Filesystem Tutorial


Paths are the most fundamental element of the Filesystem API. They represent filesystem paths in a very abstract sense, and provide a high-level protocol for working with paths without having to manipulate Strings. Here are some examples using the methods that FSPath provides:

"absolute path"
FSPath / 'plonk' / 'feep'       
    => /plonk/feep

"relative path"
FSPath * 'plonk' / 'feep'       
    => plonk/feep

"relative path with extension"
FSPath * 'griffle' , 'txt'      
    => griffle.txt

"changing the extension"
FSPath * 'griffle.txt' , 'jpeg'     
    => griffle.jpeg

"parent directory"
(FSPath / 'plonk' / 'griffle') parent   
    => /plonk

"resolving a relative path"
(FSPath / 'plonk' / 'griffle') resolve: (FSPath * '..' / 'feep')
    => /plonk/feep

"resolving an absolute path"
(FSPath / 'plonk' / 'griffle') resolve: (FSPath / 'feep')
    => /feep

"resolving a string"
(FSPath * 'griffle') resolve: 'plonk'   
    => griffle/plonk

(FSPath / 'plonk') contains: (FSPath / 'griffle' / 'nurp')
    => false


A filesystem is an interface to some hierarchy of directories and files. "The filesystem," provided by the host operating system, is embodied by FSDiskFilesystem and it's platform-specific subclasses. But other kinds of Filesystems are also possible. FSMemoryFilesystem provides a RAM disk-a filesystem where all files are stored as ByteArrays in the image. FSZipFilesystem represents the contents of a zip file.

Each filesystem has its own working directory, which it uses to resolve any relative paths that are passed to it. Some examples:

fs := FSMemoryFilesystem new. fs workingDirectory: (FSPath / 'plonk'). griffle := FSPath / 'plonk' / 'griffle'. nurp := FSPath * 'nurp'.

fs resolve: nurp => /plonk/nurp

fs createDirectory: (FSPath / 'plonk') => "/plonk created" (fs writeStreamOn: griffle) close. => "/plonk/griffle created" fs isFile: griffle. => true fs isDirectory: griffle => false fs copy: griffle to: nurp => "/plonk/griffle copied to /plonk/nurp" fs exists: nurp => true fs delete: griffle => "/plonk/griffle" deleted fs isFile: griffle => false fs isDirectory: griffle => false


Paths and filesystems are the lowest level of the Filesystem API. An FSReference combines a path and a filesystem into a single object which provides a simpler protocol for working with files. It implements the same operations as FSFilesystem , but without the need to track paths and filesystem separately:

fs := FSMemoryFilesystem new. griffle := fs referenceTo: (FSPath / 'plonk' / 'griffle'). nurp := fs referenceTo: (FSPath * 'nurp').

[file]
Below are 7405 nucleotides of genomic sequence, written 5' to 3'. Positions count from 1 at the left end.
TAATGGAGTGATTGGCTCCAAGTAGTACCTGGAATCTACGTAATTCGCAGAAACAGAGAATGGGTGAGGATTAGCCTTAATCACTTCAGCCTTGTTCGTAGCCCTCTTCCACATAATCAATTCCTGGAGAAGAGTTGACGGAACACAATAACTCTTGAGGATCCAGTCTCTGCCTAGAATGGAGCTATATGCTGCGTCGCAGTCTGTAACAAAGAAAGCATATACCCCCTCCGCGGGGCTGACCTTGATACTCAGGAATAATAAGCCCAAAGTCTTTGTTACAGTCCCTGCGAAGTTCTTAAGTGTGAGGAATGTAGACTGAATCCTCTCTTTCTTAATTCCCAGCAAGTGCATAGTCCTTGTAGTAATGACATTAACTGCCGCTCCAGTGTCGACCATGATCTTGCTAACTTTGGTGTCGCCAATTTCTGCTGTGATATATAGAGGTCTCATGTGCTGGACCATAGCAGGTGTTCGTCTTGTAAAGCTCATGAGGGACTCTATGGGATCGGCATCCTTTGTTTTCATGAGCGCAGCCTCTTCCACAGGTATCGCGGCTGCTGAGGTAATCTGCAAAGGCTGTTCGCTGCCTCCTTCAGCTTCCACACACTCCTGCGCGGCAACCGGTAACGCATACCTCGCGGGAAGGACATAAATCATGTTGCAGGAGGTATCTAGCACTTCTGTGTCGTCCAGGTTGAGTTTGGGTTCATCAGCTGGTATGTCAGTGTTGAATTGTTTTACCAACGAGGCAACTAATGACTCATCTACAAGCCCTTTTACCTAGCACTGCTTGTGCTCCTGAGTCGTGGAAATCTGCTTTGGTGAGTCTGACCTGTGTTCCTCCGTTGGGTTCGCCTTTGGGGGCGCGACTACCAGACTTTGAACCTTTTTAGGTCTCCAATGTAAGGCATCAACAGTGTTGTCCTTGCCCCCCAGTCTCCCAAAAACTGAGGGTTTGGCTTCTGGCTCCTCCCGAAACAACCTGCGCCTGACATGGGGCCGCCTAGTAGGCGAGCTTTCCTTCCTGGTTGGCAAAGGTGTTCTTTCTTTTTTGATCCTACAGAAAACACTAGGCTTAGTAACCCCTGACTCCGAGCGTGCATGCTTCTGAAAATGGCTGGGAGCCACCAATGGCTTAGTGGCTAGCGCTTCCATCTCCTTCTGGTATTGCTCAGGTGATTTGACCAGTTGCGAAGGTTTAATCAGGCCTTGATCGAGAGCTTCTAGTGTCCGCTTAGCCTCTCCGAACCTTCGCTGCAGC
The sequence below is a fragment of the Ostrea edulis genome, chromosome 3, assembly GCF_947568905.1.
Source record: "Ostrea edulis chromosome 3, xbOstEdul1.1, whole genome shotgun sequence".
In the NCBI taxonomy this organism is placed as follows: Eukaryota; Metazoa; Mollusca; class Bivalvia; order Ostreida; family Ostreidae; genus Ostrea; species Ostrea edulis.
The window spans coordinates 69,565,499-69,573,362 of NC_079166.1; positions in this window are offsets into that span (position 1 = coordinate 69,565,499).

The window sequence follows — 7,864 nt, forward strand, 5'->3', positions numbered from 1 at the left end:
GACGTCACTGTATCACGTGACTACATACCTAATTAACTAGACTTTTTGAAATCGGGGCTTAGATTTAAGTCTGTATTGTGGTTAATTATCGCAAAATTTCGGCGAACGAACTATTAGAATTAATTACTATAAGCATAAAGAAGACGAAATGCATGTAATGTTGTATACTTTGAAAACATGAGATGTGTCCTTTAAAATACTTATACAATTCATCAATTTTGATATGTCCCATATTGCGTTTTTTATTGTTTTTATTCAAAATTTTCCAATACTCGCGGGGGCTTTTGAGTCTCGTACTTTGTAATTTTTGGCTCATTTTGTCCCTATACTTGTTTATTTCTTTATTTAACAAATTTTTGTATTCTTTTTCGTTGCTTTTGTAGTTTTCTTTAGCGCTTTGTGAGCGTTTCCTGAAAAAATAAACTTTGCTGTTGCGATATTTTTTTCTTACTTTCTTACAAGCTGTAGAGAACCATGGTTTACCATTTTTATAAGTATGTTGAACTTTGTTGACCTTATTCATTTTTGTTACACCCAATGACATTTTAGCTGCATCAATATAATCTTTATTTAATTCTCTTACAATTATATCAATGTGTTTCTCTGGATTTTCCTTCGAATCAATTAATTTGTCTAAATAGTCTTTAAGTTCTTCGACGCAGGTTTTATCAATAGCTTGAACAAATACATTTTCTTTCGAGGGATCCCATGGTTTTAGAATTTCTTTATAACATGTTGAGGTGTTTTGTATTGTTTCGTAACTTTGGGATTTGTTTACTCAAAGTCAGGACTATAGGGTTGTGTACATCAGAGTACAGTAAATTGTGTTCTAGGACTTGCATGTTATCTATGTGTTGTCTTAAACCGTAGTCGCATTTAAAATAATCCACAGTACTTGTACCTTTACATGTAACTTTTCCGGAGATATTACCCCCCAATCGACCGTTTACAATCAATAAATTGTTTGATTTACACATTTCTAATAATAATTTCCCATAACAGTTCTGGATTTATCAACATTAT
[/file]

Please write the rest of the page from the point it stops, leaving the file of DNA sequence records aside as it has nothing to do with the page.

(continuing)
griffle isFile
griffle isDirectory

griffle parent ensureDirectory.
griffle writeStreamDo: [:s]
griffle copyTo: nurp
griffle delete

References also implement the path protocol, with methods like #/ , #parent and #resolve:


Locators could be considered late-bound references. They're left deliberately fuzzy, and only resolved to a concrete reference when some file operation needs to be performed. Instead of a filesystem and path, locators are made up of an origin and a path. An origin is an abstract filesystem location, such as the user's home directory, the image file, or the VM executable. When it receives a message like #isFile, a locator will first resolve its origin, then resolve its path against the origin.

Locators make it possible to specify things like "an item named 'package-cache' in the same directory as the image file" and have that specification remain valid even if the image is saved and moved to another directory, possibly on a different computer.

locator := FSLocator image / 'package-cache'. locator printString => '{image}/package-cache' locator resolve => /Users/colin/Projects/Mason/package-cache locator isFile => false locator isDirectory => true

The following origins are currently supported:

Applications may also define their own origins, but the system will not be able to resolve them automatically. Instead, the user will be asked to manually choose a directory. This choice is then cached so that future resolution requests won't require user interaction.


References and Locators also provide simple methods for dealing with whole directory trees:


This will answer an array of references to all the files and directories in the directory tree rooted at the receiver. If the receiver is a file, the array will contain a single reference, equal to the receiver.


This method is similar to #allChildren, but it answers an array of FSDirectoryEntries, rather than references.

#copyAllTo: aReference

This will perform a deep copy of the receiver, to a location specified by the argument. If the receiver is a file, the file will be copied; if a directory, the directory and its contents will be copied recursively. The argument must be a reference that doesn't exist; it will be created by the copy.


This will perform a recursive delete of the receiver. If the receiver is a file, this has the same effect as #delete.


The above methods are sufficient for many common tasks, but application developers may find that they need to perform more sophisticated operations on directory trees.

The visitor protocol is very simple. A visitor needs to implement #visitFile: and #visitDirectory: . The actual traversal of the filesystem is handled by a guide. A guide works with a visitor, crawling the filesystem and notifying the visitor of the files and directories it discovers. There are three Guide classes, FSPreorderGuide , FSPostorderGuide and FSBreadthFirstGuide , which traverse the filesystem in different orders. To arrange for a guide to traverse the filesystem with a particular visitor is simple. Here's an example:

FSBreadthFirstGuide show: aReference to: aVisitor

The enumeration methods described above are implemented with visitors; see FSCopyVisitor , FSDeleteVisitor and FSCollectVisitor for examples.